Ready to Help:

International Medical Corps Is Ready to Help the People of Venezuela

The country of Venezuela is undergoing a major humanitarian crisis, with roughly 4 million of its citizens having left the country in search of work, food, healthcare and other basic needs. Those left behind are facing an increasingly dire political and economic situation, with no signs of improvement. The government of embattled President Nicolás Maduro is in a standoff with an opposition party led by National Assembly Speaker Juan Guaidó, while inflation rates exceeding 1 million percent, combined with high rates of poverty, have meant that Venezuelans are struggling to access and purchase basic supplies.

Available resources are limited and the need for humanitarian assistance is urgent. Widespread shortages of medicine, food and other basic necessities are resulting in pervasive hunger, malnutrition and a resurgence of communicable disease such as tuberculosis, diphtheria, measles and malaria, at levels not seen since the 1970s. Repeated power outages have limited the population’s access to safe water, health services and educational facilities. According to information International Medical Corps has received from intergovernmental and humanitarian agencies, nearly 80% of health facilities have no running water, hospitals are receiving less than 10% of needed medical supplies and looting of medical infrastructure and storage facilities is widespread. At the same time, infant and maternal mortality rates are skyrocketing, with conditions sure to deteriorate further as Venezuela’s medical infrastructure struggles to stay afloat.

International Medical Corps deployed an emergency assessment team to Colombia in May 2018 to assess humanitarian needs, determine the level and types of health needs, assess operational environment for logistics support and develop implementation strategies. In February 2019, we redeployed to Colombia, as well as to Panama, to reassess the most urgent needs spanning health, logistics and nutrition. Our team is focusing on how best to coordinate efforts with other NGOs and local organizations, and is coordinating with key partners and local, regional and international stakeholders.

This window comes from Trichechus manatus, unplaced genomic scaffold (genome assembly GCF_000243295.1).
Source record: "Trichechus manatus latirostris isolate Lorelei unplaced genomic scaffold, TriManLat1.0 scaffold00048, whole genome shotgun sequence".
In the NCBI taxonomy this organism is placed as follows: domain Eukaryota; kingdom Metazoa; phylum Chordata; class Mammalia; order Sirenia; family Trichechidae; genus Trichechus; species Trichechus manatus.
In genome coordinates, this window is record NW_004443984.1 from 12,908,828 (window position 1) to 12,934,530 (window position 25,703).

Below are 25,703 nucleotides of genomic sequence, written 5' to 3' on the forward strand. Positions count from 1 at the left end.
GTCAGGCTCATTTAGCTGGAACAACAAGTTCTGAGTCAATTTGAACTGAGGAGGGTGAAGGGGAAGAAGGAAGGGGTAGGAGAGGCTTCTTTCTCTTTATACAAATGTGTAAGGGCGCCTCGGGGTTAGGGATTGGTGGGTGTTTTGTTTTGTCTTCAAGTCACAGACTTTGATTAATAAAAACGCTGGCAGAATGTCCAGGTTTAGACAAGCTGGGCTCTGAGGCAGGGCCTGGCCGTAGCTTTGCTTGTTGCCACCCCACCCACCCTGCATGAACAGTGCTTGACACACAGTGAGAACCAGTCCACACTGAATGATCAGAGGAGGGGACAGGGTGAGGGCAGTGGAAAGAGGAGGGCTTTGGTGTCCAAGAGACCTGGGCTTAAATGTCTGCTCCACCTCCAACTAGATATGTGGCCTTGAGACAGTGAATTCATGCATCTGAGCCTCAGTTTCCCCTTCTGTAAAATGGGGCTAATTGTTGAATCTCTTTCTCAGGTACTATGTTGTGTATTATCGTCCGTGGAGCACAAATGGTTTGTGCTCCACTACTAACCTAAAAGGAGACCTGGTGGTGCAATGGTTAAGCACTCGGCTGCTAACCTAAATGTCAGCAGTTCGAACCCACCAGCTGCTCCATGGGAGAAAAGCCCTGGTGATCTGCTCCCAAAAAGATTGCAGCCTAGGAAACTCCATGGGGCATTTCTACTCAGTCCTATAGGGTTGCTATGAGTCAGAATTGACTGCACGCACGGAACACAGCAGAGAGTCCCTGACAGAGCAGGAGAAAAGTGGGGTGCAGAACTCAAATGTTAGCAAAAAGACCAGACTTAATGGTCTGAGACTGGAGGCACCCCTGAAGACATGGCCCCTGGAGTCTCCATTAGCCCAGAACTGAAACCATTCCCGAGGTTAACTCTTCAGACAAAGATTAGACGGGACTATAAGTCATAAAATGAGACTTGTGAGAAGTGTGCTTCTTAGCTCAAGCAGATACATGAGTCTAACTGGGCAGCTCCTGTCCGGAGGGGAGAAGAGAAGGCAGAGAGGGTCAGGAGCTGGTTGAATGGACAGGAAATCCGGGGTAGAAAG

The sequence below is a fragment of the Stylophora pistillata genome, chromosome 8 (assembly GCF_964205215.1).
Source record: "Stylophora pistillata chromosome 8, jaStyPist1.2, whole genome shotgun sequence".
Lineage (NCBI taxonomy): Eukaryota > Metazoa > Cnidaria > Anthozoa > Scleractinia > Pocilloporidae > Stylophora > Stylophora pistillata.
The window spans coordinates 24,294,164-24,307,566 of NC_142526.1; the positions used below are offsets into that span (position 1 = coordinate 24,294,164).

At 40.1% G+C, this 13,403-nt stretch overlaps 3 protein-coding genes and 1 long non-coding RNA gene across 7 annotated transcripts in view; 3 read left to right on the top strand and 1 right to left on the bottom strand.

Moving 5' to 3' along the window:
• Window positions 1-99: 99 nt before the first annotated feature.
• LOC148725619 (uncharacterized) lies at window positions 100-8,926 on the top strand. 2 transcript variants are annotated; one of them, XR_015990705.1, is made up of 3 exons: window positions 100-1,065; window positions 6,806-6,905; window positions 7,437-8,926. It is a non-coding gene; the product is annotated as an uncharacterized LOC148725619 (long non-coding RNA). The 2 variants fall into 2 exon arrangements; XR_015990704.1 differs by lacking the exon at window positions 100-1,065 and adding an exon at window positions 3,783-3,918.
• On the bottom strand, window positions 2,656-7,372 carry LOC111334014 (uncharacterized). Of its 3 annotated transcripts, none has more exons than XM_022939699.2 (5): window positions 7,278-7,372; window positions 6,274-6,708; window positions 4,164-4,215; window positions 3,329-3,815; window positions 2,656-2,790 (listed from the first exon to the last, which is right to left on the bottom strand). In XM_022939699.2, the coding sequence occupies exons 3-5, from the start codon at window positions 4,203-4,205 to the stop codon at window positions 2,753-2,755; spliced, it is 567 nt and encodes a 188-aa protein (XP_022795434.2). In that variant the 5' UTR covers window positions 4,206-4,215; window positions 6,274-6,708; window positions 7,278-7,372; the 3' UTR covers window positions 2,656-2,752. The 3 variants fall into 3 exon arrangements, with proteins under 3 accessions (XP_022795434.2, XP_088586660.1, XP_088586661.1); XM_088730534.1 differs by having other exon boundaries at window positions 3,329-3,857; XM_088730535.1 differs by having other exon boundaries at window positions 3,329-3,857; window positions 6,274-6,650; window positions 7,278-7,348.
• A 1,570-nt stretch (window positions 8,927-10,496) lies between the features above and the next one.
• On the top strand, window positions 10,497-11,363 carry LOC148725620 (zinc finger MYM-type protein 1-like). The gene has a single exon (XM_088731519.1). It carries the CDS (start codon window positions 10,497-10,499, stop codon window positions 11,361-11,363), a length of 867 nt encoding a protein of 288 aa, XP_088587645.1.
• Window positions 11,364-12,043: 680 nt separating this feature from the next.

Working with these partners, International Medical Corps has developed an action plan focusing on critical medical, nutrition and sanitation needs of vulnerable populations, including children under five, pregnant and nursing mothers, older adults, those with chronic health conditions, displaced populations and those in need of emergency medical care. We have mobilized more than $400,000 worth of medication and medical supplies—including antibiotics and medicines for chronic diseases, including high blood pressure—to support local health facilities and the populations they serve. Other priority interventions will focus on hospital and clinic support and on acute malnutrition.

As this rapidly evolving situation develops, International Medical Corps stands ready—coordinating with global contacts, establishing key partnerships and preparing to mobilize for a multi-disciplinary response to deliver lifesaving aid and interventions to the people of Venezuela.

Fast Facts
Roughly 4 million Venezuelans have fled the country, with the majority in Colombia, Peru, Ecuador, Argentina, Chile and Brazil
An estimated 5,000 Venezuelans left the country each day in 2018, in search of work, food or healthcare
The country had an annual inflation rate in 2018 of 1.3 million percent, with prices reportedly doubling approximately every 19 days by the end of that year
Shortages of medicines and staffing have left hospitals operating at severely reduced capacity, even as a resurgence of malaria and tuberculosis has gripped the country
Interruptions in the food-supply chain has put the most vulnerable populations at risk, including infants and young children
International Medical Corps is working with partners, including the Pan American Health Organization (PAHO) and the International Federation of Red Cross and Red Crescent Societies (IFRC), on meeting critical needs of the most vulnerable populations